The following selected archaeology web sites have been evaluated for public-friendliness. Do you have a web page that could be included in this list of archaeology site web pages? Forward that information using the Feedback Form provided. This page remains under construction.
Cactus Hill (Virginia)
The Cactus Hill site, located about 70 km. south of
Richmond, Virginia, is one of a handful of archaeological sites that
contain convincing evidence of a pre-Clovis population in North America. The site is located in a sand dune and contains
a stratified series of cultural layers that date from the 18th century back to the Clovis
period and beyond.
Artifacts from the Clovis level included the typical fluted points, made of chert,
and radiocarbon dated from a piece of associated charcoal to 10,920±
250 years BP.
Below the Clovis layer and just above sterile clay, archaeologists
discovered several blades, projectile points and a scraper, all made of quartzite. A soil sample associated with one of the blade clusters was radiocarbon dated to
16,670±730 years BP.
The Leake Site (Georgia)
The Leake archaeological site represents a large Native American mound and village located in northwestern Georgia along the Etowah River. From approximately 300 B.C. until 650 A.D., the site served as a ceremonial center and a gateway between the Southeastern and Midwestern regions of the U.S. The site was reoccupied by Native Americans several hundred years later during the 15th and 16th centuries, around the time of Hernando de Soto's exploration of the Southeast. This extensive website offers something for all people, including detailed information about the site and excavation, artifact photographs, educational materials for teachers and students, and links to related websites.
Fort Mose: America's Black Colonial Fortress of Freedom (Florida)
In 1738, the fort and town of Gracia Real de Santa Teresa de Mose was established as the first legally sanctioned free black community in what is now the United States. The Florida Museum of Natural History web site presents historical archaeology research on this African American experience in the Spanish colonies.
Los Adaes, a Spanish colonial site
The Louisiana Division of Archaeology invites you to take a look at its new interactive web project about Los Adaes, a National Historic Landmark operated by the Louisiana Office of State Parks. The Los Adaes archaeology evidence includes the remains of a mission and a presidio. Although the settlement marked the eastern frontier of the Spanish Province of Texas, the presidio served as the provincial capital for more than 40 years. Los Adaes also represented a rare instance of cooperation among three cultures: the Spanish, the French, and the Caddo Indians. This online exhibit provides an opportunity for those who want to learn about life at the site, as revealed through history and archaeology. The interactive website presents information in layers, allowing the user to determine the amount and level of information received.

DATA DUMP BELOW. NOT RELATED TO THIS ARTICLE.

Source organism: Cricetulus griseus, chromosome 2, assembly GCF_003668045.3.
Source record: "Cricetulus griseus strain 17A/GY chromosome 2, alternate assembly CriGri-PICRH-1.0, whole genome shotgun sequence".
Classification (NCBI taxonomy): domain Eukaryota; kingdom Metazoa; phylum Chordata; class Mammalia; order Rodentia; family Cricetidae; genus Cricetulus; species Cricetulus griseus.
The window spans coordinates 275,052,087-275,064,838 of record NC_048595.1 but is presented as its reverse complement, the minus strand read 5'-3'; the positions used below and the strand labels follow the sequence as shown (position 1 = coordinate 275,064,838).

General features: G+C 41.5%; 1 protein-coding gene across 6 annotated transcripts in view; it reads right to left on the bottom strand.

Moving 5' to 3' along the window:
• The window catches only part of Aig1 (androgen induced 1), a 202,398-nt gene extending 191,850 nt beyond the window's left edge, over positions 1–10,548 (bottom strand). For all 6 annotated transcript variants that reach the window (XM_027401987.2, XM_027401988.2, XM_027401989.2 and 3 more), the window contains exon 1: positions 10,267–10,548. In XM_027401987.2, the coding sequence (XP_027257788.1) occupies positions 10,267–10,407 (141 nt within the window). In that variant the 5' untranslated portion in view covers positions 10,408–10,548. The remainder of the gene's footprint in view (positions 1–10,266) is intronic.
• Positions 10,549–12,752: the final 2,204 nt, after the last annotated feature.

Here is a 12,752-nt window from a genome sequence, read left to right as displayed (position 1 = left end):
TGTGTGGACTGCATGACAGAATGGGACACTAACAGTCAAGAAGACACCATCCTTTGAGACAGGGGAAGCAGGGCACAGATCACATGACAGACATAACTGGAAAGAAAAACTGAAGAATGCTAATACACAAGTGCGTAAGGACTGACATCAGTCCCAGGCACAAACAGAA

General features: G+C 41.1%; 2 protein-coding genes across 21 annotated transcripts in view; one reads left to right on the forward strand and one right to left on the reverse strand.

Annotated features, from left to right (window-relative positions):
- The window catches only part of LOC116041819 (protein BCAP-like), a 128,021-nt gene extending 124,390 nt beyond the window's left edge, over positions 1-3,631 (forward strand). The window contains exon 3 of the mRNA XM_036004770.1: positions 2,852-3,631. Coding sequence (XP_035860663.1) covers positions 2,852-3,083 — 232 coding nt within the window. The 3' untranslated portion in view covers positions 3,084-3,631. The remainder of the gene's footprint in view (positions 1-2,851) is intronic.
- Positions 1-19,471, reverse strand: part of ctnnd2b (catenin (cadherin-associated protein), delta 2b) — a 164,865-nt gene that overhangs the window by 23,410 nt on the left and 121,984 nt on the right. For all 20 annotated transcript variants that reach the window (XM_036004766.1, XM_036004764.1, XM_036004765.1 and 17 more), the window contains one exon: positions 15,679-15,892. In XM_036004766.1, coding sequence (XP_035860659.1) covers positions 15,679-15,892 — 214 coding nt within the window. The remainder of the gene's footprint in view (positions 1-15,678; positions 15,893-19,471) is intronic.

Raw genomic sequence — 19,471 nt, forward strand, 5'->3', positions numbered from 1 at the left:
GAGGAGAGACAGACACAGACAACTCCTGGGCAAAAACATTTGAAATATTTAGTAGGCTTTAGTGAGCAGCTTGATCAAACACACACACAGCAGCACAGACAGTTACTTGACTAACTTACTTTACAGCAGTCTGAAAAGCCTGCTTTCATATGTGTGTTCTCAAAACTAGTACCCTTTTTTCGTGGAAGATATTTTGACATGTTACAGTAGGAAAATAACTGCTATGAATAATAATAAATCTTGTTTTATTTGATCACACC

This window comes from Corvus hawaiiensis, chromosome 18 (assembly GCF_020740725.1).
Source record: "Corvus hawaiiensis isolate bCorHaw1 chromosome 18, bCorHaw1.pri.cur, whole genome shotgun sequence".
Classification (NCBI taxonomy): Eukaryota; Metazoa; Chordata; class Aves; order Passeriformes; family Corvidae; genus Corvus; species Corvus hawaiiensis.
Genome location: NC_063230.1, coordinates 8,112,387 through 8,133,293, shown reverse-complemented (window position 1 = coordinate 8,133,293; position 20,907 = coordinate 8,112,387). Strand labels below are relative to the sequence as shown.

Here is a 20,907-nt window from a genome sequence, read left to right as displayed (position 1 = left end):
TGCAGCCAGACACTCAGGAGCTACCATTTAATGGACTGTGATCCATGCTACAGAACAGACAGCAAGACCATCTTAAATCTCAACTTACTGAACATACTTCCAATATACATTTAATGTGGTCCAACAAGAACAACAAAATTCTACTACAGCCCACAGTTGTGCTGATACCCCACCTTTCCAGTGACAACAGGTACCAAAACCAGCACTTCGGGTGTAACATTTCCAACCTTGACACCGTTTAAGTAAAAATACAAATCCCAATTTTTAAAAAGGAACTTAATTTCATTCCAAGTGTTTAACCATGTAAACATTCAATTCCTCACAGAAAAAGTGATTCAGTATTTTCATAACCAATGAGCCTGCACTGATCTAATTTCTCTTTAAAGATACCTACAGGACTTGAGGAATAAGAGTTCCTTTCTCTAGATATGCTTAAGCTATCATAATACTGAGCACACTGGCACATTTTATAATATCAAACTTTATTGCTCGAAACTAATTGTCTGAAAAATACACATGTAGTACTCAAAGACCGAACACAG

Excavating at Occaneechi Town (North Carolina)
The visitor to this site can excavate, set budgets and payroll, and use different sampling strategies to explore an Eighteenth-Century Indian Village in North Carolina. This interactive excavation uncovers artifact photos, plans, profiles, and artifact inventories. You can then compare your analysis with those of the archaeologist who excavated the site. There are also video clips that explain various archaeological terms and procedures. This is the web edition of a CD-rom that is also available.
St. Augustine (Florida)
St. Augustine was founded on September 8, 1565, forty two years before Jamestown. This Florida settlement still survives, forming the oldest European town in the United States. This Florida Museum of Natural History web site presents historical archaeology research on the settlement as part of an on-line exhibit.
Blackbeard's Flagship The Queen Anne's Revenge
This comprehensive web site offers archaeology, history, conservation, and education about the Queen Anne's Revenge shipwreck, lost in North Carolina waters in 1718. This web site is operated by the North Carolina Department of Cultural Resources.
Sam Dellinger and the Raiders of the Lost ArkansasImages and artifacts from an award winning exhibit about Arkansas archaeology are available at this web site. Sam Dellinger gathered nearly 8,000 prehistoric artifacts in a quest to protect Arkansas's heritage from dispersal to out-of-state museums and private collectors during the early 20th century. The collection, now recognized as one of the finest collections of prehistoric Native American artifacts in the United States, is at the University of Arkansas Museum. The Dellinger exhibit (at the Old State House, part of the Department of Arkansas Heritage) was guest-curated by Dr. Robert C. Mainfort Jr. of the Arkansas Archeological Survey. The project was funded in part by the Arkansas Humanities Council and the Arkansas Natural and Cultural Resources Council.
Texas Beyond History
Texas Beyond History (TBH) is a public education service of the Texas Archeological Research Laboratory at the University of Texas at Austin, in partnership with 16 other organizations. Begun in 2001, its purpose is to interpret and share the results of archeological and historical research on the cultural heritage of Texas with the citizens of Texas and the world.
In this virtual museum you will find information on and images of many different aspects of the cultural legacy of Texas, a legacy spanning at least 13,500 years.